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Dublin's Cultural Collapse
Can you talk about the capital's problems without discussing long term cultural and demographic change?
There’s been a spate of articles over the last two weeks about the collapse of cultural life in Dublin - these were prompted by a string of unfortunate recent developments, namely the closure of the city’s largest independent bookshop, and of Trinity College’s Science Gallery; the proposed destruction of two cultural landmarks to make way for hotels; and the eviction of squatters from a site in Stoneybatter in the midst of a housing crisis.
There are a couple of things to say about the commentary on this.
The first is that journalists, commentators and activists have been among the most enthusiastic supporters of Covid restrictions in the city. They have been the most anxious to shut down any critique of restrictions as emanations from the far right, and have continuously amplified Zero Covid nutjobs. So it’s all a bit Eric Andre of them to blow Dublin’s commercial and cultural brains out with a gun marked lockdown, and then turn to the camera and ask who did this.
The second is that Dublin’s problem is a subset of a larger Irish one, namely that the things that have defined us in the past (Catholicism, a type of cultural nationalism) are dead or dying and we have nothing equivalent to replace them with.
This is normally seen as a good thing by the people currently lamenting Dublin’s decline, for whom our historic identity is an embarrassing anti-modern burden that we are trying to escape. But as with most other countries, the dissolution of an old identity doesn’t mean that we move seamlessly into an equally resonant and unique new one. It just means that we are swallowed up by the default habits of our era, i.e. shopping, extravagant self-expression, legal sanctification of aggrieved micro-identities and patting ourselves on the back for not being old-fashioned. (What I previously defined as Metastasized Liberalism.)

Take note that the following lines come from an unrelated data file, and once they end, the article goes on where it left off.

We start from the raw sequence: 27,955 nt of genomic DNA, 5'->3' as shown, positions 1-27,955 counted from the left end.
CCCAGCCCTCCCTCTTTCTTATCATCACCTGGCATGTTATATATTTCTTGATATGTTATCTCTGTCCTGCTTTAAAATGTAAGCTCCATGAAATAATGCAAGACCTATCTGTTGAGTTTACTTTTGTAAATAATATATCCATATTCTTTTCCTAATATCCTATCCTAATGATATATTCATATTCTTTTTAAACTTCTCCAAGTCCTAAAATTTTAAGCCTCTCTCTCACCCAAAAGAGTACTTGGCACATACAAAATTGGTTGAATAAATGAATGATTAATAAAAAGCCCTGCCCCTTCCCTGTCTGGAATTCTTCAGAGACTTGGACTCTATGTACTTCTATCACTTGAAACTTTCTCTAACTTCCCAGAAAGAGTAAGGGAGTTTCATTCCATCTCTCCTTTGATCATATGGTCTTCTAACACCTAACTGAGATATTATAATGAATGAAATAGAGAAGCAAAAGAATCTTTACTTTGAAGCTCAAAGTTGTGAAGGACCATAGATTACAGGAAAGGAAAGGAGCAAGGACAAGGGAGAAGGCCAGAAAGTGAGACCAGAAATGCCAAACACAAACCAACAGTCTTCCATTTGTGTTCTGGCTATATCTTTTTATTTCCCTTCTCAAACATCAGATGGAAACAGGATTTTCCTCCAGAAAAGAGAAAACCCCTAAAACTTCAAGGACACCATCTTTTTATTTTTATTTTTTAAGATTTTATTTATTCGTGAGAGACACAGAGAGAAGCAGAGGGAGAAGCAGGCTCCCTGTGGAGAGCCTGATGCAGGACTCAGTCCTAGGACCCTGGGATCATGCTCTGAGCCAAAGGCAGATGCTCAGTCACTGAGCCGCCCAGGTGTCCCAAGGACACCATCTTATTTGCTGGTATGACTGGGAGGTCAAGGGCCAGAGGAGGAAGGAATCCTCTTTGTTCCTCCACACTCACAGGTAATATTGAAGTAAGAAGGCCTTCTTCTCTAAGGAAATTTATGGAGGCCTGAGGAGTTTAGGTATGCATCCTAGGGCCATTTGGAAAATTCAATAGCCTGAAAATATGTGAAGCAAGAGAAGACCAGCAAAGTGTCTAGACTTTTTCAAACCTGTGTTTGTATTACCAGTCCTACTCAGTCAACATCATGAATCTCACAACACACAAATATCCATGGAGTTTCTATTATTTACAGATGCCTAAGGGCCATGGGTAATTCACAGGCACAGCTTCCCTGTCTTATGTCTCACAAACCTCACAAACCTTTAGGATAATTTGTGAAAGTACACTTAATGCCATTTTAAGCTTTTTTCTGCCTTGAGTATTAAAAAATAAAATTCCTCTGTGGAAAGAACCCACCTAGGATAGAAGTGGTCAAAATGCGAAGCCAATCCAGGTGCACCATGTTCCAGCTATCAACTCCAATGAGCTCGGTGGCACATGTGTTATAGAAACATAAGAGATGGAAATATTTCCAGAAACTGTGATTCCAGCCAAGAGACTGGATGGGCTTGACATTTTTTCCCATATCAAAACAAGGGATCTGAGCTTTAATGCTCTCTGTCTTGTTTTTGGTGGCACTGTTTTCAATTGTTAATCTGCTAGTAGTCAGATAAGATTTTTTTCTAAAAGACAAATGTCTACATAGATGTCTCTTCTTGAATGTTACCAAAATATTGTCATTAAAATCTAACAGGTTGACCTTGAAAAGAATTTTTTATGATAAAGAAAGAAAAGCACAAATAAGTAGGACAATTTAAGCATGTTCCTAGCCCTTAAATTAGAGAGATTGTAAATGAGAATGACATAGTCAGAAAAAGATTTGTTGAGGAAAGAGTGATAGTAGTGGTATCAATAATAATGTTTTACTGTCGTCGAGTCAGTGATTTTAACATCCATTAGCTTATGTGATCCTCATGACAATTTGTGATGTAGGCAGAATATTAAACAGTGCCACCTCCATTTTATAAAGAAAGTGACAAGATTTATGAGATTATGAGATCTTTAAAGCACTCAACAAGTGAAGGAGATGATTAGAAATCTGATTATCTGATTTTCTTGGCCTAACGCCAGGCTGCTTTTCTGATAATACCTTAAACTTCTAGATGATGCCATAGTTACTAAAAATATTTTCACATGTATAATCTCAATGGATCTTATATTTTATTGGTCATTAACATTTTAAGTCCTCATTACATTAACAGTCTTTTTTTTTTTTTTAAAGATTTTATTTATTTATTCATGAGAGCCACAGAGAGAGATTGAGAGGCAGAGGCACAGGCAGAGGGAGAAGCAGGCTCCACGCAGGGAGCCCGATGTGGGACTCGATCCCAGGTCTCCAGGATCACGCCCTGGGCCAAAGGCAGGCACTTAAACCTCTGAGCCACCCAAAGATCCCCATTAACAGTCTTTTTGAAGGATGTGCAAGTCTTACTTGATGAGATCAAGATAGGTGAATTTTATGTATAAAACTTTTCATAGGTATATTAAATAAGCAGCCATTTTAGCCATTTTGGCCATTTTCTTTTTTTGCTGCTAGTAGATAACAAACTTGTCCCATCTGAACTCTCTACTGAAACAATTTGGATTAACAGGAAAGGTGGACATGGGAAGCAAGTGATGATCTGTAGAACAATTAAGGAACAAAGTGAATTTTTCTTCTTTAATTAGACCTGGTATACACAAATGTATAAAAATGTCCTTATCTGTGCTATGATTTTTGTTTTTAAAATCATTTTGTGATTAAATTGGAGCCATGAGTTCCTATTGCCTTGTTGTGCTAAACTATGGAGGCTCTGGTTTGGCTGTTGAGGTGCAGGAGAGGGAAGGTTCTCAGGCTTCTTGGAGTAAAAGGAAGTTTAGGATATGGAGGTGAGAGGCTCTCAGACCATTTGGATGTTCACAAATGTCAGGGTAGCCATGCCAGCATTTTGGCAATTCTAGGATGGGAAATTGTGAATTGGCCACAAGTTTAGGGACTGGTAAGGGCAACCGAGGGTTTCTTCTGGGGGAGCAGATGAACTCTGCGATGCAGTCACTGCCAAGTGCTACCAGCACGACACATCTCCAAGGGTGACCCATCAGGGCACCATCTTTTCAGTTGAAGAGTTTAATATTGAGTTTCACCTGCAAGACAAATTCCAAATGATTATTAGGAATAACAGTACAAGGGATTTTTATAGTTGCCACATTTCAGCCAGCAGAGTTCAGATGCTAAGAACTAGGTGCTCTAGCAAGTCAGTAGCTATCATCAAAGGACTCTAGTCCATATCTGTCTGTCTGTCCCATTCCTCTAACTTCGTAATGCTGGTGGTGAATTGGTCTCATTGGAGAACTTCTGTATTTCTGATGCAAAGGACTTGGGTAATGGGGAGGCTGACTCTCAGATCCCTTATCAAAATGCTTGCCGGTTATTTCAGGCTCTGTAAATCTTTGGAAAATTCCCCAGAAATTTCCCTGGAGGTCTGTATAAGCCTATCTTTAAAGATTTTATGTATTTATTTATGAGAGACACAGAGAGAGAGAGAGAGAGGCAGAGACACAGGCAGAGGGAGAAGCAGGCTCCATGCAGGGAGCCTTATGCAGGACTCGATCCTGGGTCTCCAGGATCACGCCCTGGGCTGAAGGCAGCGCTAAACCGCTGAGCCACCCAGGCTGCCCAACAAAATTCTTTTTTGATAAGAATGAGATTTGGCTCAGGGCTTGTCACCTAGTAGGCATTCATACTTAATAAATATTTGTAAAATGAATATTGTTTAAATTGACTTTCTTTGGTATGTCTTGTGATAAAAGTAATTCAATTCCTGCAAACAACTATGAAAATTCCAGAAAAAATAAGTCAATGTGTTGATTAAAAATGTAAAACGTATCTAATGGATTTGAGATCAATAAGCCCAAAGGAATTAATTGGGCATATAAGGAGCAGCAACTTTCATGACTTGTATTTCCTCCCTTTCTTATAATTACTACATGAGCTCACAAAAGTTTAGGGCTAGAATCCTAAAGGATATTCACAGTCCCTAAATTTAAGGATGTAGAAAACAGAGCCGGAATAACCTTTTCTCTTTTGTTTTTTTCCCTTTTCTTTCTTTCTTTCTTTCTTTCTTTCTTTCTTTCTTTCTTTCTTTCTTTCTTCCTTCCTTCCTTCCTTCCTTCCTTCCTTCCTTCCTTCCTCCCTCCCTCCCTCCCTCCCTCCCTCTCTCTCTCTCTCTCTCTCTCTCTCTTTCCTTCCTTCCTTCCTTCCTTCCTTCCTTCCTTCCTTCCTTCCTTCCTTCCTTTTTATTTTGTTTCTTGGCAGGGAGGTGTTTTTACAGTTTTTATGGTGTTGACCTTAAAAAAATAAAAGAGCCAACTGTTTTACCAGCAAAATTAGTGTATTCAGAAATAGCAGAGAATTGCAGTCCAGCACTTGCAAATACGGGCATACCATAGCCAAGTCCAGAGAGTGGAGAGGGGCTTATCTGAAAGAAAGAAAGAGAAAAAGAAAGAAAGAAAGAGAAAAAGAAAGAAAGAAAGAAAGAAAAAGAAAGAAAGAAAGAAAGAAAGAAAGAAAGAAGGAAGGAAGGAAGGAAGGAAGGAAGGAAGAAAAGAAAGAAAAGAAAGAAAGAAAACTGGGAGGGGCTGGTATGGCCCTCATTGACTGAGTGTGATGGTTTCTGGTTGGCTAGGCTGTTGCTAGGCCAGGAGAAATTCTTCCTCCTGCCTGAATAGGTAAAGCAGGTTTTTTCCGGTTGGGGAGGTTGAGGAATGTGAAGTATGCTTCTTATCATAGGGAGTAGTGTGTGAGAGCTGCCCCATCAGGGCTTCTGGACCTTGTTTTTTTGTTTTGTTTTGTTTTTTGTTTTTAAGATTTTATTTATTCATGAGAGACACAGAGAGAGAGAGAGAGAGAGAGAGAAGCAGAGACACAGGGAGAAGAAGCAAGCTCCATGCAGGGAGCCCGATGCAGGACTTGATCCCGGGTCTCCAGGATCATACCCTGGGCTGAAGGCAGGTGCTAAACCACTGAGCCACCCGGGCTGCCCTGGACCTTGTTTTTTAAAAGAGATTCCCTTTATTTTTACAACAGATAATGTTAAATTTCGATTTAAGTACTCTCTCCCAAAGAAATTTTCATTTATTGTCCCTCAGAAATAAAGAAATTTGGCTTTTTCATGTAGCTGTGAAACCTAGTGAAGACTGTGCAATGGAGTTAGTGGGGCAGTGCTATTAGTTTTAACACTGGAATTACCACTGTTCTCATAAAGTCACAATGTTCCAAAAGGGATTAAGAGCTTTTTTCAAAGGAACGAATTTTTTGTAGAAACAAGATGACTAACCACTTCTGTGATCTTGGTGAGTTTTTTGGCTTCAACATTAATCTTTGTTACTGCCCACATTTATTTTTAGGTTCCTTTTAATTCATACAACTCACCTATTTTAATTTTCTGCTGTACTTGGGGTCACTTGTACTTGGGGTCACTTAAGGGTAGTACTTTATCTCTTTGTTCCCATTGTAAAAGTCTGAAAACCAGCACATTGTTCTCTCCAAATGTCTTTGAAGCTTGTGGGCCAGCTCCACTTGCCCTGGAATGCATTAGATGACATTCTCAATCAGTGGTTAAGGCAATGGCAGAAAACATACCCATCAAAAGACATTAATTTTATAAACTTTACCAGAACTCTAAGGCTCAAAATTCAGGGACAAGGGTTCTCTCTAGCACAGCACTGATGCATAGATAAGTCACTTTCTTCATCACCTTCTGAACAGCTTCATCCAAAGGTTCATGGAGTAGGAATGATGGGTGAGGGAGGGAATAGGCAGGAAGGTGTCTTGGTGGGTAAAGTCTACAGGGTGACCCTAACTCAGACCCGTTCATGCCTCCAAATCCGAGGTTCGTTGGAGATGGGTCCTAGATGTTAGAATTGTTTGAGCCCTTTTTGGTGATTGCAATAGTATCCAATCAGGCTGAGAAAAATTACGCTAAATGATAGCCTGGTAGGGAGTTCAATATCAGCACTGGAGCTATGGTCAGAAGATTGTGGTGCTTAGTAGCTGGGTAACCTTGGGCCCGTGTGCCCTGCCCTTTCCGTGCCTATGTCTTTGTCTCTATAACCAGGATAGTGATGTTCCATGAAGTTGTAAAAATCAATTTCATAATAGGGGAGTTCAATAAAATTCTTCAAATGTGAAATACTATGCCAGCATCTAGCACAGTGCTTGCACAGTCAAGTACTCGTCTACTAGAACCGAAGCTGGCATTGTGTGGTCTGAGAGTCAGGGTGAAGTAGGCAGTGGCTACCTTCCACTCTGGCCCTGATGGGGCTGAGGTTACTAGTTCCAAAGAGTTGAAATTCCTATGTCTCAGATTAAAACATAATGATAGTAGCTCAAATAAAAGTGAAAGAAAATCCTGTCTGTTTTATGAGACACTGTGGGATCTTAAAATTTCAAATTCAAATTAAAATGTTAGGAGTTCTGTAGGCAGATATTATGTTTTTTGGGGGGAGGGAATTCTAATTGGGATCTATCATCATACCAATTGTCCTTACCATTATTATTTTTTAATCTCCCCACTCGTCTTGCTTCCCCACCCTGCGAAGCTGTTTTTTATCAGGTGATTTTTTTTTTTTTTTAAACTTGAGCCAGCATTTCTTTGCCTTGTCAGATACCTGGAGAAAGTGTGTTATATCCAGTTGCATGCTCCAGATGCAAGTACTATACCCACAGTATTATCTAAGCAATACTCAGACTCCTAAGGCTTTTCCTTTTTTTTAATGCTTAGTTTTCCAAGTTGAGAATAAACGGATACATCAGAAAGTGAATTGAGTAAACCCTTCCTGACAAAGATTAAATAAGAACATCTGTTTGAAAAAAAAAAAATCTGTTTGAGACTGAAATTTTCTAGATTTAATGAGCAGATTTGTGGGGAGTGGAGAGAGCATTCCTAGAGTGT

Our historic culture for it’s real and terrible faults was something more than purely materialist, and something that belonged to us alone. Those gaps can’t be plugged by any remedy proposed in the media, or by anyone coming at this from a functional perspective alone.
The third is issue is that one of the biggest drivers of cultural and practical change in the city, and the country, is immigration. It’s not true to say we never talk about demographic change in Ireland, but a critical conversation about the benefits and drawbacks is definitely absent from media and politics.
It’s not a coincidence that one of the people complaining loudest about the current level of change in the city previously headed a campaign to pre-emptively colour public discussion of immigration as racist. That sums up the the disingenuousness of the conversation.
It’s essential to address house prices, planning laws, transport infrastructure and so on within Dublin - that’s the general prescription within these articles and all those things would help manage the difficulty of life in the city. But during my short lifetime the institution that was the moral and spiritual centre of Irish life has evaporated to be replaced by nothing, and we have begun the most sudden and extreme demographic change since the plantations. The idea that we can manage change in Dublin (or Ireland) without critically considering the role of either of these things seems fairly insane.